MILWAUKEE — As communities around our state deal with per-and polyfluoroalkyl substances (PFAS) contamination, researchers at the University of Wisconsin — Milwaukee are working on a more effective way to track it.
Yin Wang's lab at UWM develops materials to capture chemicals and pollutants. Recently his work is exploring methods to capture a harmful manmade set of chemicals known as PFAS.
“We are working on the development of this new passive sampling technology for PFAS capture,” Wang said, who is a professor in the Department of Civil and Environmental Engineering.
Passive sampling for PFAS is different than what is typically done now — testing now includes gathering water and checking for the PFAS present at that time.
This passive test would stay in water and monitor PFAS concentrations over time, capturing spikes in the chemical.
“We would be able to capture that spike, so we that as a major advantage of this passive sampling technology,” Wang said.
PFAS is common in things like firefighting foam, food packaging and nonstick materials. It doesn't break down in our environment and can cause harmful health impacts like some cancers if consumed over time.
“This is becoming a very challenging issue and we will need to figure out a way to tackle this challenge,” said Xiaoli Ma, another UWM researcher working on the project.
Ma's developing a membrane that can control how much water flows through to the PFAS capturing material. Ideally it will be helpful for a test left in a stream, municipal water source, or any other suspected contamination site.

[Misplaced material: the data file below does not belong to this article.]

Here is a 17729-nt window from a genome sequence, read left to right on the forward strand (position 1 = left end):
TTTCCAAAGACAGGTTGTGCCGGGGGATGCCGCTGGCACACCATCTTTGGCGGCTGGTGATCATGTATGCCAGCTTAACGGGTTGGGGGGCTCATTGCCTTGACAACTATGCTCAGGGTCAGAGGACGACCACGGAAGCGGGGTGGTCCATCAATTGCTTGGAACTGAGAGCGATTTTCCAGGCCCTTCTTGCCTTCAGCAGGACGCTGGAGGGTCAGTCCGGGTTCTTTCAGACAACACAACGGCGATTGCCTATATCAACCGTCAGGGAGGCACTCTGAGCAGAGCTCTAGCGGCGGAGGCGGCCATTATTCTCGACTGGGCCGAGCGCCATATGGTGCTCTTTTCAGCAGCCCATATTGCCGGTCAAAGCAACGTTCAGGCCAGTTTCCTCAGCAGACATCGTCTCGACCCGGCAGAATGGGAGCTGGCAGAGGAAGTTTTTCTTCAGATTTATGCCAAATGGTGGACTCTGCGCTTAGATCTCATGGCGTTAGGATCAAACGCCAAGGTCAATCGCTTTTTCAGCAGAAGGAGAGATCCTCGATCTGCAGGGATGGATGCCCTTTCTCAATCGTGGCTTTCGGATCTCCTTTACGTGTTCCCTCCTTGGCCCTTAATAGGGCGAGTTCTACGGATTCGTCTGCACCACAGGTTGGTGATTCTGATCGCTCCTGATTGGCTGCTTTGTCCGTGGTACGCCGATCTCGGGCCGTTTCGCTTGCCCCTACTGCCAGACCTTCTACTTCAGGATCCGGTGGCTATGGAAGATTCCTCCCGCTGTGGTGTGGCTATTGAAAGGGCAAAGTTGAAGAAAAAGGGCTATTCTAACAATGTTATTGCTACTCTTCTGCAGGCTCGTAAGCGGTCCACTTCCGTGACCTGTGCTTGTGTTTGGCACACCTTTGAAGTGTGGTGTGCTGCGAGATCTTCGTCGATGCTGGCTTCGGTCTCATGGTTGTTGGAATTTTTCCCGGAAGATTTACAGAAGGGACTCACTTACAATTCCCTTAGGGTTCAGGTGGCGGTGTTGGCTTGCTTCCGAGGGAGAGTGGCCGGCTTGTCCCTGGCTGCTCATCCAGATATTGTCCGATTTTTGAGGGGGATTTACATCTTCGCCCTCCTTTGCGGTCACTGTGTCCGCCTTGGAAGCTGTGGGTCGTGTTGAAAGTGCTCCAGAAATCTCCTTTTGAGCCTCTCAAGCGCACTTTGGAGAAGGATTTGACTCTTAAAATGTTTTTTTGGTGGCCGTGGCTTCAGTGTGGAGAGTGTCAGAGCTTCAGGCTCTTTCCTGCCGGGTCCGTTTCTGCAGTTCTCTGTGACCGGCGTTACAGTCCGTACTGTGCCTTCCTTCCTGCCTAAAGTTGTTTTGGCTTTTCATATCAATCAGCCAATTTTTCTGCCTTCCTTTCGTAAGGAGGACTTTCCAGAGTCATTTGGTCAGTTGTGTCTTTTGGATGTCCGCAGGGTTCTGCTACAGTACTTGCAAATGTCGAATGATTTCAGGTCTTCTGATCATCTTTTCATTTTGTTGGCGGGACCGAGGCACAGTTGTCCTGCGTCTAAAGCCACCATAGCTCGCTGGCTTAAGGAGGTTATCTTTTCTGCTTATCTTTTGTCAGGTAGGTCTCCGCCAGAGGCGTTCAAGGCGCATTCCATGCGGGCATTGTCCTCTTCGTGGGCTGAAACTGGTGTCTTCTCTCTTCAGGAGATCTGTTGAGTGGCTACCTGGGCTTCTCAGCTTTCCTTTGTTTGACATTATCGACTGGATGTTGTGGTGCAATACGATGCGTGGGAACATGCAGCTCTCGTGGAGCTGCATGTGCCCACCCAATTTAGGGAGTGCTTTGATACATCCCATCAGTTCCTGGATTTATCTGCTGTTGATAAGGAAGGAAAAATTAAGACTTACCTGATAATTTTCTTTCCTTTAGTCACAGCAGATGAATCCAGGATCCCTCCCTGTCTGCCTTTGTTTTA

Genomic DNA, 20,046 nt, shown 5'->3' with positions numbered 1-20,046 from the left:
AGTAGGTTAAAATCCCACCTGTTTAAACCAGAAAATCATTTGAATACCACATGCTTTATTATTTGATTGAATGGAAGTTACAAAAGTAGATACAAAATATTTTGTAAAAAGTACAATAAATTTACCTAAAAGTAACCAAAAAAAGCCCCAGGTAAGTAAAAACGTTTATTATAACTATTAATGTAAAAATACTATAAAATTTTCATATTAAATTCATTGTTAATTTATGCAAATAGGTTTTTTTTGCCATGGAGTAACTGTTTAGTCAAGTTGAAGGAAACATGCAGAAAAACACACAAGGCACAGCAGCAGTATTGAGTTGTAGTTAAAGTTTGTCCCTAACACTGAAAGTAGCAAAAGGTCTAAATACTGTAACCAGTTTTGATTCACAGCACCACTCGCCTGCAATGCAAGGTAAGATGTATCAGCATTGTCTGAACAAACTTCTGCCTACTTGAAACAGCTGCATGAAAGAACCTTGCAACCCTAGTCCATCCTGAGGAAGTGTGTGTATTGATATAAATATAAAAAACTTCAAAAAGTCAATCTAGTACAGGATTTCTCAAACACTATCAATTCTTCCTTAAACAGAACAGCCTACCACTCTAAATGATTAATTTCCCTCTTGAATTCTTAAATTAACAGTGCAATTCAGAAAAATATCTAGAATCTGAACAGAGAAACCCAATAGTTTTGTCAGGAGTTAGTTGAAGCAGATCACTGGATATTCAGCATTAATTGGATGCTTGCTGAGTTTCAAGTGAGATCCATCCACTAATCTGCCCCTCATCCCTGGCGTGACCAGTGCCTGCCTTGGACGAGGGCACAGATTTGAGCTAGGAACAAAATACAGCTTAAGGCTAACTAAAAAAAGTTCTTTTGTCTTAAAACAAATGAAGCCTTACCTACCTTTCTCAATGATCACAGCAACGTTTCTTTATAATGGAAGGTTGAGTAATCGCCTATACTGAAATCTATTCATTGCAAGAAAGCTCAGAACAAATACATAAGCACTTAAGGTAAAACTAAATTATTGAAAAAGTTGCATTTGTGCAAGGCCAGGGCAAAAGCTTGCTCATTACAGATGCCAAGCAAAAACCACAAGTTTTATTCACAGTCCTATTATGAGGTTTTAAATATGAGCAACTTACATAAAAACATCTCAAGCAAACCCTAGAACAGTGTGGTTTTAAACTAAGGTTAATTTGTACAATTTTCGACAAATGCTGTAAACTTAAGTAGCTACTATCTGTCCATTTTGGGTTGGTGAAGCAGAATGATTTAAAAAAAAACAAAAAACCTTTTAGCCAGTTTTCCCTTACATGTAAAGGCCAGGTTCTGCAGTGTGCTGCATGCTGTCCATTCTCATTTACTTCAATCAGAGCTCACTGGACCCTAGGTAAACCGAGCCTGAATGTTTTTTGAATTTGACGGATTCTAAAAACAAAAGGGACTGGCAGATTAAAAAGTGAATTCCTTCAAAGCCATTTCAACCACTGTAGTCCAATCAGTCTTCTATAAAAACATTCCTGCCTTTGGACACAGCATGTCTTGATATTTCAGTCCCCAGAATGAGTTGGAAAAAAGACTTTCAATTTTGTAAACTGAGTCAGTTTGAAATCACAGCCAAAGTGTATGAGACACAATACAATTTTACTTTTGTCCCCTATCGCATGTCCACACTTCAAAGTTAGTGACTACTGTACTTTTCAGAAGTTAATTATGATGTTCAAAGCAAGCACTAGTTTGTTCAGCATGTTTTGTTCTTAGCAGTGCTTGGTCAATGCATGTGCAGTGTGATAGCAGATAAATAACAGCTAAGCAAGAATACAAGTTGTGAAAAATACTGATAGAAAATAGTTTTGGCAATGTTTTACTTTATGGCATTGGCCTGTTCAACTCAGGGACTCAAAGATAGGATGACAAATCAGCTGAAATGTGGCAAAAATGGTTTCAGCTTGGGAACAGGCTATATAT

“This technology will help us better understand the contamination event of PFAS in the environment and help us accurately capture the whole picture of PFAS contamination in different water environments,” Ma said.
They hope the technology will develop a standard for monitoring for PFAS from environmental agencies, water utilities and consulting firms.
“So we can also help the stakeholders or the agencies to develop more cost effective and more efficient sampling practices for different sites contaminated with PFAS,” Wang said.
The team hopes by the end of the year they'll have a prototype.
“Eventually I think our hope is let's say in five years, we want to see this type of product available on the market,” Ma said.
Efforts to research, monitor and prevent PFAS contaminations have been picking up worldwide in recent years as the chemical often shows up in groundwater, surface water and wastewater.
“This passive sampler is going to play a vital role in basically tackling this global challenge, not just in the U.S.” Ma said.
Government agencies like the U.S. Department of Defense have invested in this work. The researchers are excited about the potential to protect people from drinking contaminated water in the future.
“Hopefully with the development, employment of our technology we can make our environment a little bit better,” Wang said.
All by changing the way communities monitor for the contaminants in the first place.